Obama seeks to expand airwaves
June 16, 2013 2:40 AM

WASHINGTON — Three years after President Barack Obama laid out an ambitious plan to double the country’s supply of airwaves for use in high-speed wireless Internet service, the White House on Friday announced efforts intended to spur participation by government agencies that have been slow to join the cause.

Without additional airwaves for consumer and business use, administration officials say, the “skyrocketing demand of consumer and broadband business users” for wireless service for smartphones, tablets and other devices will soon outgrow the supply.

For consumers, the initiative could allow cellphone and wireless broadband companies to eventually increase the reliability of their networks, meaning fewer dropped calls and shorter delays in loading video and other large files.

It also could create jobs, the administration says. It cites industry studies reporting that since 2007, more than 500,000 jobs have been created in what is known as the App Economy — the business of creating and selling applications and programs that take advantage of faster Internet speeds and more advanced devices.

The administration said it would invest $40 million in the next year and $60 million over the next five years to find ways for government agencies to share lightly used airwaves that are under federal control with private wireless communications companies.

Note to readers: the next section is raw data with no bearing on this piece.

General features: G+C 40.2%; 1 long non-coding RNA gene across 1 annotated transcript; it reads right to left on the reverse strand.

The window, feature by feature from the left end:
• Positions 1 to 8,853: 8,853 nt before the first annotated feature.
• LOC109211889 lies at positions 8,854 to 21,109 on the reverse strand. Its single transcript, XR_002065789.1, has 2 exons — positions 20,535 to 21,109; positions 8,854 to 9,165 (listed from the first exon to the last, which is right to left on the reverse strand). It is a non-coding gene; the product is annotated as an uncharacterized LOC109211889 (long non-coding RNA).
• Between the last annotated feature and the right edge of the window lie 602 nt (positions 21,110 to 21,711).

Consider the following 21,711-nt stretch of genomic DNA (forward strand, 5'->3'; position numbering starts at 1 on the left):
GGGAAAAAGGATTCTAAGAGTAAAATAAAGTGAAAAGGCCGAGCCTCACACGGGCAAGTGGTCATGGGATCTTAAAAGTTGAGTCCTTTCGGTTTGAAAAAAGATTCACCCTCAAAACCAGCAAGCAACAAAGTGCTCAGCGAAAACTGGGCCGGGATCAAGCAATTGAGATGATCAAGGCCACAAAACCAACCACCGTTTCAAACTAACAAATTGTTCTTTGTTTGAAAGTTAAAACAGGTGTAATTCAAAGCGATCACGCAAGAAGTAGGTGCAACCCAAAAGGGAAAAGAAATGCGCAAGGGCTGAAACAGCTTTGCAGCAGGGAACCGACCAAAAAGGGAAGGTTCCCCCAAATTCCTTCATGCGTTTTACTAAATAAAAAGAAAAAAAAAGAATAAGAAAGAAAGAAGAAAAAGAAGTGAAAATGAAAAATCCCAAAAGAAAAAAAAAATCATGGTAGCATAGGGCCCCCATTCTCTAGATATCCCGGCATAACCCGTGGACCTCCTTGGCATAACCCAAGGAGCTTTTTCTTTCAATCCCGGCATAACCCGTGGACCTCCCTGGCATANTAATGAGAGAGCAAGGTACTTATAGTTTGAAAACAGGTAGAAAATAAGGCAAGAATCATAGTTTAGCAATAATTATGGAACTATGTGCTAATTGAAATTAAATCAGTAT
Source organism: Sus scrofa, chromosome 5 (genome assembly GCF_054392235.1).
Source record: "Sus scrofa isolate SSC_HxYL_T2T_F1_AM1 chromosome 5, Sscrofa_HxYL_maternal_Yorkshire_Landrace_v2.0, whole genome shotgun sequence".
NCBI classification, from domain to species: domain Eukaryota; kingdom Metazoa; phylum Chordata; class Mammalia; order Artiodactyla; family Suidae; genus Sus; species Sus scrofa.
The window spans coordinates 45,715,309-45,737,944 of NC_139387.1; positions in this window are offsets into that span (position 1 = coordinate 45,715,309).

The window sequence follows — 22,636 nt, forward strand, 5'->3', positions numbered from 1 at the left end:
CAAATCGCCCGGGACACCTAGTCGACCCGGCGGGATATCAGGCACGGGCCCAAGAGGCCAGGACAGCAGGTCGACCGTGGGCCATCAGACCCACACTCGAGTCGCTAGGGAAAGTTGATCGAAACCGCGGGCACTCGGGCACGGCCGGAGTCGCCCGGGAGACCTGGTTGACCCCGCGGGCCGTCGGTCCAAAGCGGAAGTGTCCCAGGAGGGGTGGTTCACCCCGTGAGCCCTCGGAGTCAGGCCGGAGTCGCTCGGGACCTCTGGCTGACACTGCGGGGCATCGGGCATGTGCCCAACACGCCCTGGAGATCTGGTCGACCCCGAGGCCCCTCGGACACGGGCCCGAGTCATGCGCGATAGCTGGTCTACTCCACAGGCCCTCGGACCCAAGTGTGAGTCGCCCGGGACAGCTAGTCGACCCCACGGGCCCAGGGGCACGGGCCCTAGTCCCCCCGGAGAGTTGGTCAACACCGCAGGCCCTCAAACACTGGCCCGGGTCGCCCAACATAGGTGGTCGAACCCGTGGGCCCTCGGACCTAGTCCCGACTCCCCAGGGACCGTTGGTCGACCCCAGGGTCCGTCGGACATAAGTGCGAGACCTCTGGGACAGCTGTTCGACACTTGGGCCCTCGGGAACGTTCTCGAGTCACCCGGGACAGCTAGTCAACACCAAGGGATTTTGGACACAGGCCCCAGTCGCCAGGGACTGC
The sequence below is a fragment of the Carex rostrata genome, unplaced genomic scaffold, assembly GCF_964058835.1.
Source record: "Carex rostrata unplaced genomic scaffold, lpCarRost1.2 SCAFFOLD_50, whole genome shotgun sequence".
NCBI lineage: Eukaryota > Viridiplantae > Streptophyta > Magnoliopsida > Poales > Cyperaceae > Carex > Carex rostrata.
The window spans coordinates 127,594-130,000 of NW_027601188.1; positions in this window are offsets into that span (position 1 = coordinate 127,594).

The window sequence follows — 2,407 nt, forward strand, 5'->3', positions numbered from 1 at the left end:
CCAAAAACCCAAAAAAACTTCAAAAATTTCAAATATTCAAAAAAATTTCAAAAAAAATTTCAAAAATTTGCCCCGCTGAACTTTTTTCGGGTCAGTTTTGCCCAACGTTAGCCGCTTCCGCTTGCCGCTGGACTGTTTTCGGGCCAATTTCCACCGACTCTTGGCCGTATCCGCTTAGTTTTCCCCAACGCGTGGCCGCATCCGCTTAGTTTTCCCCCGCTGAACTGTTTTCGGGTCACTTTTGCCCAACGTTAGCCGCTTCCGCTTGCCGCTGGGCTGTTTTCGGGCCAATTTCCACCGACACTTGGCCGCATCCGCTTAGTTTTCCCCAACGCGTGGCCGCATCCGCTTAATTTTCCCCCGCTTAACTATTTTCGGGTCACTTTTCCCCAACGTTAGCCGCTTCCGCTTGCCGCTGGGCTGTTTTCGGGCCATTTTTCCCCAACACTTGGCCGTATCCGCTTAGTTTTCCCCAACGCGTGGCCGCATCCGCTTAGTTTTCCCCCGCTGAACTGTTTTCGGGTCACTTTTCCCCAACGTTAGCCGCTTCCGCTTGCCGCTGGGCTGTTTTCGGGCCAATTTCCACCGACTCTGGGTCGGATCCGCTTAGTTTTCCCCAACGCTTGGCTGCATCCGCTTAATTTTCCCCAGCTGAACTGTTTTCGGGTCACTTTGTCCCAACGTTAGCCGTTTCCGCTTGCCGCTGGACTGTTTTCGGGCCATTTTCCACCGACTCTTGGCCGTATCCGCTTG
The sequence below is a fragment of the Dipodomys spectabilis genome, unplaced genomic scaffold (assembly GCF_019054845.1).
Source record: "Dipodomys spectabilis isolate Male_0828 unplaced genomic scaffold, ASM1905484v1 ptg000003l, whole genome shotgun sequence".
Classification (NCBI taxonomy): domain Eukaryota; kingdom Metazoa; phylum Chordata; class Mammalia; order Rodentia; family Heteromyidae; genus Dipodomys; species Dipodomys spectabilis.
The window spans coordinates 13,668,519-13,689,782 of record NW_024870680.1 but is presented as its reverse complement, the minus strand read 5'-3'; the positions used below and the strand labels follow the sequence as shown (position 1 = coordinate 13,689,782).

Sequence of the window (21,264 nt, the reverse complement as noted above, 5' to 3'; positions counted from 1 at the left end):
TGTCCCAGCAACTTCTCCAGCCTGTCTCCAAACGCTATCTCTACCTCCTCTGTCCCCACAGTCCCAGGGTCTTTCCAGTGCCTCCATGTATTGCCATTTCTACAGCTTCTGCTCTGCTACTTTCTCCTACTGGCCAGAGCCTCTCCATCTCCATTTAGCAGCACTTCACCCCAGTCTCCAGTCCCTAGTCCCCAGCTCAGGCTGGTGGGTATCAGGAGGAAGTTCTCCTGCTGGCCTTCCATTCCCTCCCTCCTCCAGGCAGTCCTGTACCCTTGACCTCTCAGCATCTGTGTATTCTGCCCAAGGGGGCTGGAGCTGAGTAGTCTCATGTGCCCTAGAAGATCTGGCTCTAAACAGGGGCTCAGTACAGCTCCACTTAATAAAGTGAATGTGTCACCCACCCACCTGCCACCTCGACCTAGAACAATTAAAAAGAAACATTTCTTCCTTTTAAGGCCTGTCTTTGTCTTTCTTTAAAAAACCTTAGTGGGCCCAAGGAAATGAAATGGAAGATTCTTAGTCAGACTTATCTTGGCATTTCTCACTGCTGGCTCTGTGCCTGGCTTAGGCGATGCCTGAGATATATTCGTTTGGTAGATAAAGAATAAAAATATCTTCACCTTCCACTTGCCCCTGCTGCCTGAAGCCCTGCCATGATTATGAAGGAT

In 2010, Obama directed government agencies to work to free up 500 megahertz of spectrum from federal and private sector sources. Those efforts have been embraced by numerous federal departments, administration officials say.

But a few others, including the Defense Department, have expressed wariness not only at sharing or giving up any of their designated frequencies, but even at revealing the amount and location of airwaves they control. Doing so could compromise national security, Pentagon officials say.

The Defense Department has said it supports the president’s goals of freeing up spectrum but noted that an increasingly electronically armed military had its own rising needs for spectrum. The administration emphasized that any new plans to free spectrum should not interfere with “mission-critical capabilities” of military and other government departments.

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